Kalin Metodiev, the co-founder and managing partner of crypto lender Nexo stated his firm was “surprised” by the way in which eight state regulators publicly took action against it for securities violations.
Earlier this week the California Department of Financial Protection & Innovation (DFPI) filed a desist and refrain order against Nexo’s Earn Interest Product, claiming the company was offering a security product that had not been cleared by the government for sale in the form of an investment contract.
The DFPI also stated that it was joining regulators from seven other states in taking action against the company, including Kentucky, New York, Maryland, Oklahoma, South Carolina, Washington and Vermont.
Speaking with Cointelegraph at Token2049, Metodiev explained that Nexo was caught off guard with the latest regulatory push back, as it has been “trying to be responsible” by engaging in direct conversations with the regulators such as the Securities and Exchange Commision (SEC) for quite some time.
“We were a little surprised by this news being thrown out there in public, you know, because this isn’t a process that just started this week,” he said, adding that:
“We have worked with our legal advisors in the U.S. that we have used for the last couple of years to navigate us specifically through these waters in these conversations.”
Metodiev said Nexo also communicated to the SEC earlier this year that it was “voluntarily” discontinuing services for new U.S. customers, suggesting the firm was working in good faith and aiming to be compliant with local regulations.
The product has not been available to new users in the United States since Feb. 19, and existing U.S. account holders were unable to make new deposits into their accounts.
“The event that made us make the decision was actually the SEC ruling against BlockFi in February. The moment we saw that we established contact with the SEC, and we communicated that we’re voluntarily discontinuing, taking money from U.S. customers. And we haven’t been working with new customers for our interest generating product.”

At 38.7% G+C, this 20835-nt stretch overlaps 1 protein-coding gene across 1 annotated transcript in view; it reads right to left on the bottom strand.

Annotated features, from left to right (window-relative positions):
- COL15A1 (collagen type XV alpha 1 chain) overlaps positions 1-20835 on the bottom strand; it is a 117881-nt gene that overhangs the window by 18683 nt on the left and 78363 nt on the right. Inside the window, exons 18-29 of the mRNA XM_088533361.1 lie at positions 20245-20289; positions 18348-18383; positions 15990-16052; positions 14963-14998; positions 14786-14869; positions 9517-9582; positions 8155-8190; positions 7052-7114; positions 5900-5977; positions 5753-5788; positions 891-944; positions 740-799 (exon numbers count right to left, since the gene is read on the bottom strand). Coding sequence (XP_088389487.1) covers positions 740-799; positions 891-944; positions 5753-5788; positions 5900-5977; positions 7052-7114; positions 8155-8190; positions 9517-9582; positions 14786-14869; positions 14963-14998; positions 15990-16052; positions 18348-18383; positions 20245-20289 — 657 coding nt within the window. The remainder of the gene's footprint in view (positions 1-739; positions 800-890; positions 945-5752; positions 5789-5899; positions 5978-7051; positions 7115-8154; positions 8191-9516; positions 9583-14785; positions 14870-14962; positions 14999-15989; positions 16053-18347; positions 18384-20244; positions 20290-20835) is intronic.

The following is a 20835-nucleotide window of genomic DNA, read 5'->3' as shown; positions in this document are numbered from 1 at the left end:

Ultimately this hasn’t put Nexo off over providing services in the U.S. however, as the firm will continue to remain in conversations with regulators over its crypto offerings.
Metodiev also highlighted that the company is looking at U.S. expansion through other avenues, pointing to Nexo acquiring a stake in Hulett Bancorp this week, a holding company that owns the federally chartered Summit National Bank.
Nexo has also been out on the look out for crypto company acquisitions, with Metodiev noting that the firm has had discussions with a lot of liquidity troubled firms in the bear market, even the likes of Voyager Digital and Celsius.
While he stated discussions had been going well with various firms, he didn’t provide any concrete details on any deals that could be in the works. Metodiev suggested it had been priced out of a Voyager deal, as its $1.4 billion asset valuation that FTX snapped it up for, became too high for Nexo.
“If the opportunity becomes too rich for us, as I mentioned, our risk management, kicks in and we say, you know, we’re not sure that we can break even on this. We want to help the people and the platform, but at the same time, it needs to be a normal business assessment for us,” he said.